One further focus for criticism is the province’s much-hyped development strategy, known as the “Plan Nord,” which involves targeting government money at selected infrastructure projects favouring principally the resource extraction sector in northern Quebec. According to research conducted by The Dominion, last year’s provincial budget earmarked $130 million for extending Highway 167 by 268km into the Otish Mountains, northeast of the James Bay Cree town of Mistissini. It is in an area without residential communities, but where Vancouver-based Strateco Resources has discovered some of Quebec’s most concentrated uranium deposits.

Finally, here’s another story about Canada’s outrageous and extravagant spending on AECL flowing from the Chalk River Fiasco.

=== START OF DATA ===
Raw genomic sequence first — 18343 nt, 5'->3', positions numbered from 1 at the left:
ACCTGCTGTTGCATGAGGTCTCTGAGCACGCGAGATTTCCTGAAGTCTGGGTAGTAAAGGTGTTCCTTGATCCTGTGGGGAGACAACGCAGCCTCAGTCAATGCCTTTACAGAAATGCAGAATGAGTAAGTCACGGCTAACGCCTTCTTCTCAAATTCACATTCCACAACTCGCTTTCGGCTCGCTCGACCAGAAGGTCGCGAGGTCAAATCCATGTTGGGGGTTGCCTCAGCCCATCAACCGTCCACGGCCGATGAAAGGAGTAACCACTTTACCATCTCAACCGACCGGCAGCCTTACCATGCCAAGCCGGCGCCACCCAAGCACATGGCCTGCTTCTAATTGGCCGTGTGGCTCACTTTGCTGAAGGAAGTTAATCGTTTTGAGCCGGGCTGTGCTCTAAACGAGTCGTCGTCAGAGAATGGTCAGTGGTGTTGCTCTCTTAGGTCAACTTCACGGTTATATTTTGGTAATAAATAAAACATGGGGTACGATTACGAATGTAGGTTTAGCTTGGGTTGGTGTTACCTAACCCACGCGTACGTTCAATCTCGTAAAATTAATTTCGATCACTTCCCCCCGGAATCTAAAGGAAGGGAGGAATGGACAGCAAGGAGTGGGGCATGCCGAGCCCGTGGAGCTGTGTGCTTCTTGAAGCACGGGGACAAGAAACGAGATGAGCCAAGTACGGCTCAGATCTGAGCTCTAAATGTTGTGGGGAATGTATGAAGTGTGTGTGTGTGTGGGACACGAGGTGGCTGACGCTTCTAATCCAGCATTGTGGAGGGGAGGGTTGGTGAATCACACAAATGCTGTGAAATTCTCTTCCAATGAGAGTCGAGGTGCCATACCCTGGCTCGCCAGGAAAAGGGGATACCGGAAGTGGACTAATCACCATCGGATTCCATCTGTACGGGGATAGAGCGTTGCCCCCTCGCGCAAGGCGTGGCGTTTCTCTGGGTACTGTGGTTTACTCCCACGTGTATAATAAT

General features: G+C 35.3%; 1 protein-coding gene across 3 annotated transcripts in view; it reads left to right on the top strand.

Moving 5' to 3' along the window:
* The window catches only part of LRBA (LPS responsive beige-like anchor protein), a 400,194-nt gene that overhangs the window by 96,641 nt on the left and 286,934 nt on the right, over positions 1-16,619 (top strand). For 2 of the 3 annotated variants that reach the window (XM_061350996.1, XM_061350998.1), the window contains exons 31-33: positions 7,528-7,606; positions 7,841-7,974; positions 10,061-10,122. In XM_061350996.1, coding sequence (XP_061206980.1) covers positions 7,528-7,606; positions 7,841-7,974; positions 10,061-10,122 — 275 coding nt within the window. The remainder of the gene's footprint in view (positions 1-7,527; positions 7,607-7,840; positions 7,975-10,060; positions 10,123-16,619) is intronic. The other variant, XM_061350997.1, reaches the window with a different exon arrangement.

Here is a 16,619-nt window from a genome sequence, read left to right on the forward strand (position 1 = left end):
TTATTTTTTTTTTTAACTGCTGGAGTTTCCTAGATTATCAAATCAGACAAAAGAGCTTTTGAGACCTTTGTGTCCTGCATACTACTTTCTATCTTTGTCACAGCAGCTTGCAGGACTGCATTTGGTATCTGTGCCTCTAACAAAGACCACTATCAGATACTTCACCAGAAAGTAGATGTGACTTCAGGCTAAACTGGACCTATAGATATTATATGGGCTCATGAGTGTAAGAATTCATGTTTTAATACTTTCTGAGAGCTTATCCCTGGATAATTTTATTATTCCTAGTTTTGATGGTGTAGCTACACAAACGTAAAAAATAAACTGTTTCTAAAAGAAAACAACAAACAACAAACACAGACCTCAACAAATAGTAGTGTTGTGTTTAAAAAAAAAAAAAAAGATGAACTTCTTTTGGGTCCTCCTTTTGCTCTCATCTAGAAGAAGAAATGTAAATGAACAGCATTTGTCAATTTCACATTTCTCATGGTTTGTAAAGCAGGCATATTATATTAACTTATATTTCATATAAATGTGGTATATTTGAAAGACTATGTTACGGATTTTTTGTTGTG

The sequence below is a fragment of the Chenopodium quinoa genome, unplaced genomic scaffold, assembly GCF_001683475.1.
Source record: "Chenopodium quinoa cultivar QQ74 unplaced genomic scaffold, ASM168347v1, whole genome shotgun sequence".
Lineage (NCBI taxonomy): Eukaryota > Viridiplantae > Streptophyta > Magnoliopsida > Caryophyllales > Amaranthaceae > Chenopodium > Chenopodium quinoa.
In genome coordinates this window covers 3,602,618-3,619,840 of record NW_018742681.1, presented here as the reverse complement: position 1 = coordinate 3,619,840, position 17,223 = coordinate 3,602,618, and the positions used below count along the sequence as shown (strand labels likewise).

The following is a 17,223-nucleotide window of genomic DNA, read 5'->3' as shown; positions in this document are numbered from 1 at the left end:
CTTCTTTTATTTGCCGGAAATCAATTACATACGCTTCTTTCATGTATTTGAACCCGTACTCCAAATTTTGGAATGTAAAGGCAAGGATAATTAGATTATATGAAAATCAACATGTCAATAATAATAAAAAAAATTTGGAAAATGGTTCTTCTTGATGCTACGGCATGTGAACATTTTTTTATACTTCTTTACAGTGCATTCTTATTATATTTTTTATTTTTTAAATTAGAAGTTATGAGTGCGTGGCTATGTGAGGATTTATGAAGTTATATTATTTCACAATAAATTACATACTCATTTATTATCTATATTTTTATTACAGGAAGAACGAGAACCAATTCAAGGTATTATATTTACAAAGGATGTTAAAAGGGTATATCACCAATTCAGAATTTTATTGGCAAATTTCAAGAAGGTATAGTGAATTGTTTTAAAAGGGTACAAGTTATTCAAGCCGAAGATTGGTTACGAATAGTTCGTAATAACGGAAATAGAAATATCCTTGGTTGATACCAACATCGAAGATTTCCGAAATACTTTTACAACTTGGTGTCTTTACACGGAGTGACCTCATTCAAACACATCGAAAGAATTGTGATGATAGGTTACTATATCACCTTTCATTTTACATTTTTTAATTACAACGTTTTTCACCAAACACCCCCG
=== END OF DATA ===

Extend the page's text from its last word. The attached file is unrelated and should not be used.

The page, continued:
As a result, Ottawa allocated $824-million in the current fiscal year to the problem-plagued nuclear flagship as the government prepares to restructure it and sell its commercial division, according to supplemental estimates released late yesterday.

That’s a 50-per-cent increase from federal spending on AECL in the prior fiscal year. In today’s budget, Finance Minister Jim Flaherty will likely provide hundreds of millions more to support AECL’s operating budget and design work on the advanced Candu reactor and refurbish Chalk River laboratories.

Our tax dollars are being sunk into what the PM himself called a “sinkhole” so that the feds can sell it for next to nothing?  WTF?  It seems that PMS definitely needs to hear from you on this ridiculous, costly venture!  Imagine, were that kind of money to be spent on real green technology…

Nukers lobbied to have Keen fired?